The Nightmare Before Christmas is a wickedly original and visually stunning full-length work of stop-motion animation.
The Pumpkin King, Jack Skellington, rules over the spectacularly spooky Halloween Town. But Jack is growing bored with the continuous fear and fright. When he wanders into Christmas Town, he falls in love with the cheery holiday. Jack and his precocious helpers work to bring Christmas to Halloween Town, but the evil-minded Oogie Boogie has different plans altogether.
IT'S A WONDERFUL LIFE (1946)
Directed by Frank Capra
This holiday classic set the standard by which all holiday films would be judged. So well-made and touching, it can weather continuous, yearly viewings.
This gem follows the life of everyman George Bailey. After a run of bad luck George stands on a bridge on Christmas Eve, desperate and ready to jump. George's guardian angel, Clarence Odbody, appears to show George the positive impact his life has had on his loved ones and the town of Bedford Falls.
A CHRISTMAS STORY (1983)
Directed by Bob Clark
A Christmas Story serves up a heartfelt sentimental feeling with a side dark humor. This is the rare example of a movie my entire family loves to watch.
This holiday treat tells the story of Ralphie Parker, a 1940's nine-year-old, as he attempts to insure the ultimate Christmas present; a Red Rider BB gun. The antics of both Ralphie and his family make for constant laughs.
Directed by Jon Favreau
One Christmas eve, Buddy the baby mistakenly crawls into Santa's bag of gifts and is spirited back to the North Pole and raised as an elf. Years later, after learning that he is not truly an elf, Buddy travels to NYC to find his real father. Elf is a cheerful, good-natured family comedy that has become a classic
THE MUPPET CHRISTMAS CAROL (1992)
Directed by Brian Henson
I have a soft spot for the Muppets retelling of this Dickens classic. It brings a feeling of nostalgia and innocence. Featuring Michael Caine as Scrooge, this movie marked the first time the Muppets appeared on screen since the passing of Jim Henson. His son Brian finished directing the production in his honor.
Directed by Richard Donner
Scrooged is a contemporary and dreamlike retelling of the classic Dickens tale. Bill Murray plays Francis Xavier Cross, a sarcastic and selfish television executive. Cross chooses to spend Christmas alone, despite well-wishes and invitations from family and co-workers. His story aligns with Dickens’ as the spirits of Christmas begin their visits. Bill Murray brings his character to life and laughs.
HOME ALONE (1990)
Directed by Chris Columbus
Through a series of crazy mishaps, 8-year-old Kevin is left home alone after his family flies to Paris for Christmas. At first, he’s thrilled to have the house to himself, but he soon realizes just how much he misses his family. As well, he’s also left to protect the house from a pair of bickering, inept burglars.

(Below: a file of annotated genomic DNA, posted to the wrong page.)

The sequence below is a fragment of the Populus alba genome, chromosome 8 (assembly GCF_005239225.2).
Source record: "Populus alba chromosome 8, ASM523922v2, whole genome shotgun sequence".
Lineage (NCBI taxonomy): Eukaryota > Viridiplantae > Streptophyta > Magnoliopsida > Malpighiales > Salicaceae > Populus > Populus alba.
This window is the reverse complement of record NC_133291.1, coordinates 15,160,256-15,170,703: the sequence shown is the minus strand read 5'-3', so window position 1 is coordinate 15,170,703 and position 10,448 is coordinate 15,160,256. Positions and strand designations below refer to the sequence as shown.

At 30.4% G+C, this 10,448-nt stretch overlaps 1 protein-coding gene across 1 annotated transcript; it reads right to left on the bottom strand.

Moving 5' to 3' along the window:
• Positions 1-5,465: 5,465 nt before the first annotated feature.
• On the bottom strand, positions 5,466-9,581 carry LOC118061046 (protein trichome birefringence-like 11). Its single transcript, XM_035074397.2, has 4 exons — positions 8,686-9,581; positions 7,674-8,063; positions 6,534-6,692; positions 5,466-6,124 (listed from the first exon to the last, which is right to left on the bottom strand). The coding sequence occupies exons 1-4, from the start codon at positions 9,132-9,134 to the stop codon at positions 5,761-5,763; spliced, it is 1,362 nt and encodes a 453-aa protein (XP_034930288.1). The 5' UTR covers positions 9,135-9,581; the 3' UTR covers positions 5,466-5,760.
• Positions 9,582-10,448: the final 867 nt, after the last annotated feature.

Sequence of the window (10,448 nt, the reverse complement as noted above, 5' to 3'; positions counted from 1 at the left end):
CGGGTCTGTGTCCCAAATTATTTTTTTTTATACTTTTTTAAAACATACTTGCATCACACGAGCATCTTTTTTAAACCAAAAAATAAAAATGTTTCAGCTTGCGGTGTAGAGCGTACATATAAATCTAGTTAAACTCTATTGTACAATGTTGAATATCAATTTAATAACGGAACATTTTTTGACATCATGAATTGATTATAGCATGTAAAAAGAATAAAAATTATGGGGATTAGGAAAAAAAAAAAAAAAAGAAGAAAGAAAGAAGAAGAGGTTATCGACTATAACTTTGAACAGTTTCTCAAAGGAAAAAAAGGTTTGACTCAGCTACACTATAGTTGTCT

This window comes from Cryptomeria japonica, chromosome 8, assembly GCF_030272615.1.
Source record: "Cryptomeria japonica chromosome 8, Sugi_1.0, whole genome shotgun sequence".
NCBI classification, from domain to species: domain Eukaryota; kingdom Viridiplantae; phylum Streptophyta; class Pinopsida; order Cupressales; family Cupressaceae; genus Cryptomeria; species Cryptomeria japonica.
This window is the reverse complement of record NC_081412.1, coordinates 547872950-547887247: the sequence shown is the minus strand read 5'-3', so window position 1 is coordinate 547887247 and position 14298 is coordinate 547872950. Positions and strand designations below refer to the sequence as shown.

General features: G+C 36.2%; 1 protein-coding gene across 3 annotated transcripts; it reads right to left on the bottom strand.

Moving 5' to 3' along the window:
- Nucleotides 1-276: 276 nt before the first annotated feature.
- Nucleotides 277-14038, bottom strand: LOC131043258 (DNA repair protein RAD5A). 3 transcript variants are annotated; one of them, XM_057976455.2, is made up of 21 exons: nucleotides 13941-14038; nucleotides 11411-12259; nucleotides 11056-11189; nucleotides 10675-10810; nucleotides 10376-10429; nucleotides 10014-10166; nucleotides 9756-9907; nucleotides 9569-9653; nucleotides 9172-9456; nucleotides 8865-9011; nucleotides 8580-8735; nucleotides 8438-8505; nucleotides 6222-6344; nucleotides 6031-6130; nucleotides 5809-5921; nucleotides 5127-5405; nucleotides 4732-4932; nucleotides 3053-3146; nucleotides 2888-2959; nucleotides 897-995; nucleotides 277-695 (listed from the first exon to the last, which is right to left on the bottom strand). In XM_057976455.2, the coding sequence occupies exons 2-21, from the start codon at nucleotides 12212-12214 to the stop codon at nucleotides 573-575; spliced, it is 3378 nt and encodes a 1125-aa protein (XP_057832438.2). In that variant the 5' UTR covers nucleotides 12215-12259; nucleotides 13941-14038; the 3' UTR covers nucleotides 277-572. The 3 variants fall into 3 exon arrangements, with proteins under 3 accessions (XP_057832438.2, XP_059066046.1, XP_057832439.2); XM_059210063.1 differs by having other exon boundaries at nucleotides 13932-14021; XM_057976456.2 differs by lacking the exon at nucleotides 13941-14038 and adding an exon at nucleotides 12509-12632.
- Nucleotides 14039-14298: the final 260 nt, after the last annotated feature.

MICKEY'S CHRISTMAS CAROL (1983)
Directed by Burny Mattinson
A 1983 animated version of the Dickens classic, with Mickey Mouse as Bob Cratchit and Scrooge McDuck as the miserly Scrooge. Keep an eye out for stellar cameos by Jiminy Cricket, Pinocchio, Ichabod Crane, Mr. Toad.
MIRACLE ON 34TH STREET (1947)
Directed by George Seaton
Miracle on 34th Street delivers a warm holiday message without being overly mushy or gushy. A department store Santa tries to convince a little girl who doesn't believe in Santa Claus and her practical, store-executive mother that he is Santa Claus, and winds up going on trial to prove who he is. This movie has something for everyone. Featuring Natalie Woods, Maureen O’Hare and Edmund Gwynn.
NATIONAL LAMPOON'S CHRISTMAS VACATION (1989)
Directed by Jeremiah Chechik
This is the third in the "National Lampoon" series about the Griswold family vacations. As usual, Clark Griswold makes elaborate plans for the event, but the true meaning of Christmas is broken by a series of misfortunes. Things go from bad to worse to funny in this holiday comedy.
Saturday, December 5, 2020
Scott D. Parker
As of today, we have only twenty days until Christmas. Shopping will definitely look different this year. I don’t know about you, but I’ve been ordering many if not most gifts online. Some of the mad rush as we count down the days until the 25th will shift.
In our entryway, we have an Advent calendar. Ours is a homemade one where each day, we get to place an ornament on the tree. There are a myriad of other Advent calendars: Legos, chocolate, wine, you name it.
One of the most unique focuses on stories. Kristine Kathryn Rusch and Dean Wesley Smith have, for the second year in a row, created an Advent calendar type project. Truth is, it started on Thanksgiving day and extends to New Year’s Day, but all that means is extra stories. Rusch and Smith curated lots of stories, sifting out the best ones.
After you sign up via Kickstarter at the level of your choice, you’ll get an email every day. In the email, Rusch writes an introduction and then gives you a BookFunnel link. From there, you can download the story onto the device of your choice. I use my Kobo reader and it works seamlessly.